The Inspector

The left hand inspector serves three purposes: navigating projects, viewing/editing metadata, and performing basic image adjustments.

Navigating Projects

Aperture organizes images into "Projects". Each one essentially represents a different shoot, and within a Project you can further break down images into Albums, Smart Albums, Folders and other entities (e.g. Slideshows, Books, Web Pages etc).

Smart Albums are very useful when you'd like to show images by a particular attribute. So, for instance, you could create a Smart Album that displayed all images from a project that are 4 stars or greater, containing the keyword "cake". This "smart" functionality is limitless in use, and can be very powerful once you've added all the metadata to your photos.

The "Vault" area towards the bottom of the inspector offers a simple way to back up your photo library (something that you should do regularly!). You can maintain multiple "vaults" on different hard drives and storage locations, and Aperture will let you know whether a particular vault is up-to-date with the latest image changes.

Handling Metadata

Aperture has full support for every type of metadata imaginable. It is all fully viewable and editable through the Metadata inspector, including everything from location and EXIF data to copyright and your camera's time zone. You can easily create metadata and keyword presets to apply to all the images in a particular project or album.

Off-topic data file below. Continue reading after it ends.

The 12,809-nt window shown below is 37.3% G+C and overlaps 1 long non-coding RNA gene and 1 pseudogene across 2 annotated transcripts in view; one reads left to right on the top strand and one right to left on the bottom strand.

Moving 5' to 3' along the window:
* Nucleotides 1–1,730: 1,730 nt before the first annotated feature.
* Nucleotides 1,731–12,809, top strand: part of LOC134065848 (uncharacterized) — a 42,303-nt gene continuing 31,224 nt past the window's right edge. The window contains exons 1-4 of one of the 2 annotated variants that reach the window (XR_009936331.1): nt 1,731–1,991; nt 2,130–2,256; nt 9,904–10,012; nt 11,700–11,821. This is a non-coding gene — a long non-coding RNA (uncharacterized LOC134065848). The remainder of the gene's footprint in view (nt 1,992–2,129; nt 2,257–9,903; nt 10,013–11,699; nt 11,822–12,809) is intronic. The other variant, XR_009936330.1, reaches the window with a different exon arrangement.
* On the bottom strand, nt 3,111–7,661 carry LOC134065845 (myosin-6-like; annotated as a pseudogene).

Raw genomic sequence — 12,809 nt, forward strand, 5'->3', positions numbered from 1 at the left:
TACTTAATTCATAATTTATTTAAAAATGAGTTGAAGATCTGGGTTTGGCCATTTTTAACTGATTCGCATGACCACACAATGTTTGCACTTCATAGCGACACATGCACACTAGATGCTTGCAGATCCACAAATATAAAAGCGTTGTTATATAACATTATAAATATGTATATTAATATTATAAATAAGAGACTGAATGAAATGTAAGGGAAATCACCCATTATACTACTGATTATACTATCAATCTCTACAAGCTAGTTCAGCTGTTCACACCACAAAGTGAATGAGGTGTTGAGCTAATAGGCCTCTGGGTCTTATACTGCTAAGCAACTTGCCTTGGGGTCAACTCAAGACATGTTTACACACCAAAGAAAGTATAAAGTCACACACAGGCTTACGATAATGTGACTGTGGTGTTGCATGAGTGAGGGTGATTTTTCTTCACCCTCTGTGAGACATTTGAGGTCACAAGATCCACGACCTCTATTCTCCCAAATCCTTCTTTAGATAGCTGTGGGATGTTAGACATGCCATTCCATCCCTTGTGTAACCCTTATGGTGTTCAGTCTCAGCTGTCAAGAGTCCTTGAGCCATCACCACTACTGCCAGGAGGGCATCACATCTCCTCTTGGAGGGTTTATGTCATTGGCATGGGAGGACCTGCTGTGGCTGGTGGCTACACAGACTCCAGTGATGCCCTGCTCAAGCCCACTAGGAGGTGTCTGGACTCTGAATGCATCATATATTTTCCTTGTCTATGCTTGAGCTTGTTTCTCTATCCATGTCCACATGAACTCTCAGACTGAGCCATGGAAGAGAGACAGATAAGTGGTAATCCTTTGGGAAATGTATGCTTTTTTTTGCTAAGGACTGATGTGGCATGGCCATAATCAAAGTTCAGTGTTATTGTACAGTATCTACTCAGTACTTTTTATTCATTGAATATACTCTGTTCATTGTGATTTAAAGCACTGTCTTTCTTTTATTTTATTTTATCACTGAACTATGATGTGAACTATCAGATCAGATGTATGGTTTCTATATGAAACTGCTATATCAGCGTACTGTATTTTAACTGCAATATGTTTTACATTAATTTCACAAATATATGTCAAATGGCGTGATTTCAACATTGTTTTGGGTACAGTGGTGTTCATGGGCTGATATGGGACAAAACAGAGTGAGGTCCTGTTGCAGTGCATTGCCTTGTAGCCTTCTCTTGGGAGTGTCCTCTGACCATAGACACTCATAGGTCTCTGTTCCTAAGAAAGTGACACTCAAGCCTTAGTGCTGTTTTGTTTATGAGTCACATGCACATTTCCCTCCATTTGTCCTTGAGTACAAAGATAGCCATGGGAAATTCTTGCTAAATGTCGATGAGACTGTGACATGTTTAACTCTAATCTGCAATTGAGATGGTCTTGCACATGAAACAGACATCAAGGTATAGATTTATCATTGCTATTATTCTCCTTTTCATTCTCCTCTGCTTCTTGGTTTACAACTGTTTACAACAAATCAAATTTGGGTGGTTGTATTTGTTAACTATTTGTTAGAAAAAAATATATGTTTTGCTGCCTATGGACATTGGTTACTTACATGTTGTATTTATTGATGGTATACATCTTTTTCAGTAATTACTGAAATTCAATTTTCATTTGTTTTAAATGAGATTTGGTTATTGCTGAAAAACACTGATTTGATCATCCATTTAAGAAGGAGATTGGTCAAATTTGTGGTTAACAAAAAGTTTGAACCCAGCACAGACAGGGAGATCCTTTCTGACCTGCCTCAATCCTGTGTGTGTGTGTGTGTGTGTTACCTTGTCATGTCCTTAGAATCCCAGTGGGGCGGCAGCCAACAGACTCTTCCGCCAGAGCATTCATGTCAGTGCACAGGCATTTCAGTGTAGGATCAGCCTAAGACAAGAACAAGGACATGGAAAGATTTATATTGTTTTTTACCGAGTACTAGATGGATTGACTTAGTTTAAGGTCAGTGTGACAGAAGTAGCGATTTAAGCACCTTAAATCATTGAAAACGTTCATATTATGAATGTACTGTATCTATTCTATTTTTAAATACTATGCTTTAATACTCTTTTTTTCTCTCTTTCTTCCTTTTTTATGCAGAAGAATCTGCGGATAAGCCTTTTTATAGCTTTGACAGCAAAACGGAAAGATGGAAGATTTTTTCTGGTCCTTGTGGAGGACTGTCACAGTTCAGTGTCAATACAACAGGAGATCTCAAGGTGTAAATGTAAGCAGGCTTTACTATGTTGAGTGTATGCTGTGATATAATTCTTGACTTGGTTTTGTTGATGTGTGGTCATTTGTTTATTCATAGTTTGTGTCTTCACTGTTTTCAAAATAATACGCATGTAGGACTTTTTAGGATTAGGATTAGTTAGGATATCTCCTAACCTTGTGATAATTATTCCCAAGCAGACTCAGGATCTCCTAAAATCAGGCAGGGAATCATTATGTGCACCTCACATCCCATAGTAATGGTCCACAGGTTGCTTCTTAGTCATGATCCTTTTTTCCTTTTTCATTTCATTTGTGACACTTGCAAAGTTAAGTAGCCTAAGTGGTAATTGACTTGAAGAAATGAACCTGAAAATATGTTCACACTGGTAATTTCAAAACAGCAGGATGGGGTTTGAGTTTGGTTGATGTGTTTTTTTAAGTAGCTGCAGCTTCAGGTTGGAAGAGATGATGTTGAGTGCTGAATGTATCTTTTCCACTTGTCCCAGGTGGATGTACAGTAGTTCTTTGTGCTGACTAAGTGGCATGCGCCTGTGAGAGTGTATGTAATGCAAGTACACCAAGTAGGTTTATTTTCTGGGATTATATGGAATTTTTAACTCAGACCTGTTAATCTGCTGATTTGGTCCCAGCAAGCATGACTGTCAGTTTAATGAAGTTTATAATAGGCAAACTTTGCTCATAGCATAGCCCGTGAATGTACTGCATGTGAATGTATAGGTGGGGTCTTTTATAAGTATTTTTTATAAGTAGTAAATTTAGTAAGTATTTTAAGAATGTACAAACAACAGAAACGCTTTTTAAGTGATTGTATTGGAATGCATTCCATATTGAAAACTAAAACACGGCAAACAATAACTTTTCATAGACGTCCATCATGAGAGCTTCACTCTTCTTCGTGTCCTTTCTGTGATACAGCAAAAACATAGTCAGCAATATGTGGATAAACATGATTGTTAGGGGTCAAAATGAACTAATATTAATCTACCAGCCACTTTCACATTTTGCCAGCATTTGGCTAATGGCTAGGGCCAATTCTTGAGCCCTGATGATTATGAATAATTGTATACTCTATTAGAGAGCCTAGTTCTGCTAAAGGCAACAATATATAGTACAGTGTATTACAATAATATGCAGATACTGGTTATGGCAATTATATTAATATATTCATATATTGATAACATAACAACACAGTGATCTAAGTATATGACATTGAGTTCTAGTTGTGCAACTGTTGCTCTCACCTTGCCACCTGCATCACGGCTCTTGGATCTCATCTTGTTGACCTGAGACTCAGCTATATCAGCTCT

Image Adjustments

The inspector also allows you to apply different adjustments to your image. All of these are non-destructive, and can be reversed at a later stage. We'll look into these in greater detail in the second part of our Beginner's Guide.

3. Importing

Obviously the first thing that you'll want to do when using Aperture is to import some images. This can be done either from a folder on your hard drive, or directly from an attached memory card/camera. After clicking "Import", you can select both the source of the images, and the Project into which you'd like to import them. These two locations become "linked" with a helpful arrow: